Tuesday, March 8, 2022

B2B Marketing, B2C Marketing, Branding, Marketing

Multi-Brand Strategy. When it works, and when it doesn’t.

In our strategic brand development work, we’ve helped several clients navigate successfully to, or away from, a multi-brand strategy. They ask themselves:  Do we stick with our current brand? Or create a new one?  They might reach that juncture from various paths, like an acquisition or merger, development of a new product or extension of a service line to a new audience or market. So, when does a multi-brand strategy work and when should you avoid it? Here are the top five considerations we discuss with clients:

1.  Audience differentiation. Does each brand within the multi-brand strategy give you the opportunity to speak to a different market segment? If so, it could help you grow your overall market share. If not, then you run the risk of cannibalizing your current market position. For example, LVMH (the parent company of Louis Vuitton) owns a multitude of fashion brands. It’s obvious that Birkenstock products appeal to a different audience than Louis Vuitton products, so it’s a no-brainer that they’d brand those products separately. But when Louis Vuitton brand wanted to offer a high-end fragrance, they didn’t need a new brand since a high-end fragrance would likely appeal to high-end handbag owners as well. (We’re not implying we worked with LVMH on this strategy, just that we like what they did).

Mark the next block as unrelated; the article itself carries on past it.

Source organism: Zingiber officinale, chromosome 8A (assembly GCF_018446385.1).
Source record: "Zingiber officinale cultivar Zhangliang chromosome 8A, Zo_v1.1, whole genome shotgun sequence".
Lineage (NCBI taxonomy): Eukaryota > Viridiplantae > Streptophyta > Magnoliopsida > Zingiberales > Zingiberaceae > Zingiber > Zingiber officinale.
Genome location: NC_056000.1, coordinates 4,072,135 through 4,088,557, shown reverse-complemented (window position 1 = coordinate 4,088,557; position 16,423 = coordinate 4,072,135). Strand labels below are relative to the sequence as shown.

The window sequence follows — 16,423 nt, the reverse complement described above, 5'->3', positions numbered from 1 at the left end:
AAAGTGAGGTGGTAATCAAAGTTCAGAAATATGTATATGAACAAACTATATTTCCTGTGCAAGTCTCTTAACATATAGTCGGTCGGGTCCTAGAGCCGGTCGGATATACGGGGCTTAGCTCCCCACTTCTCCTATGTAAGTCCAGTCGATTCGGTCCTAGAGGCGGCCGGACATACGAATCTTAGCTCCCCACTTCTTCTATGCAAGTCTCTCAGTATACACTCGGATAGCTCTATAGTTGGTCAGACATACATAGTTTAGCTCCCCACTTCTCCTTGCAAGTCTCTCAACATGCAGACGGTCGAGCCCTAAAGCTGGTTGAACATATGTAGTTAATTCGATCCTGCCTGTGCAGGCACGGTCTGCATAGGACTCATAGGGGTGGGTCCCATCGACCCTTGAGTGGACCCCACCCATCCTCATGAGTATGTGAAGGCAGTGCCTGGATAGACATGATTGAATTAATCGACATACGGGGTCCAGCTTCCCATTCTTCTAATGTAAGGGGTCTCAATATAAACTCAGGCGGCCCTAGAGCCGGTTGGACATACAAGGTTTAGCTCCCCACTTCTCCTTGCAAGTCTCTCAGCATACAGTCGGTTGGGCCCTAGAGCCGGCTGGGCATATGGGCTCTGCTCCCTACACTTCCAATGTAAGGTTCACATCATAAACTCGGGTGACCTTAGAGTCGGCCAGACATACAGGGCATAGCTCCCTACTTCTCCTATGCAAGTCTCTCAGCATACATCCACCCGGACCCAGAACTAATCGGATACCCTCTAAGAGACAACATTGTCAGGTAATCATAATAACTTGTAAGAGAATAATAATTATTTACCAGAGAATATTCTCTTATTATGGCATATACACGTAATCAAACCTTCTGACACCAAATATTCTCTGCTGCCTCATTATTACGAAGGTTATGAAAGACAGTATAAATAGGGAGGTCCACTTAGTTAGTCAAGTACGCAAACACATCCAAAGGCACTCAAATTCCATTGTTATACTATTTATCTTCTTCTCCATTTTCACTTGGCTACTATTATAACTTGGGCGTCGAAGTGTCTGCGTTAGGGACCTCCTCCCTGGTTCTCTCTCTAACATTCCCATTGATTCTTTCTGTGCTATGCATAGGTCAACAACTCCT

2. Brand equity. If you’ve got significant brand equity within a legacy brand and an opportunity to reach a new audience or segment, then perhaps a product line extension is best marketed under your current brand (as in the Louis Vuitton fragrance example above). Or perhaps a new product does not align with your current brand positioning and would detract from your current brand equity. An example: If you’ve built your brand on the promise that products are made in the USA, and your latest acquisition or product development is out of another country, it could damage your legacy brand. Considering a new brand in that instance might be beneficial.

3. Pricing. Is the price of a product or service a differentiating factor that would justify another brand? Pricing can go hand in hand with both audience differentiation and brand equity. As it relates to audience differentiation, a price point could be so high that the product would be unattainable to your current audience. Considering brand equity, a price point that is too low could damage your current brand in some cases. This is the reason many automotive manufacturers have created additional brands—think Toyota and Lexus, Honda and Acura or Nissan and Infiniti.

4. Distribution. A new brand might be a solution if you are trying to enter a new distribution channel without conflict. For example, the makers of well-known products often create a separately branded (albeit similar in quality) product to be able to sell in warehouse stores like Costco. You might be surprised to know that several of the Kirkland brand products are from the very same name-brand manufacturers you know and love!

5. Investment level. A new brand requires new marketing. Essentially, whatever you have already built for your brand (website, marketing materials, advertisements, etc.) needs to now be created for the new brand. It requires a significant investment of both time and money. So unless you’re prepared for that budgetary reality, a multi-brand strategy might not be the best route.

When clients choose a multi-brand strategy, marketing can be a huge advantage to help eliminate brand overlap and maximize the impact of two coexisting brands. Identifying unique advantages, individual brand tones and personalities, and clear and differentiated USPs is essential when managing a multi-brand strategy. The challenge is complex, but not impossible—especially if you’ve got the right partner to help you navigate it.



Todd Steen
Kristie GraySmith
Jackson offices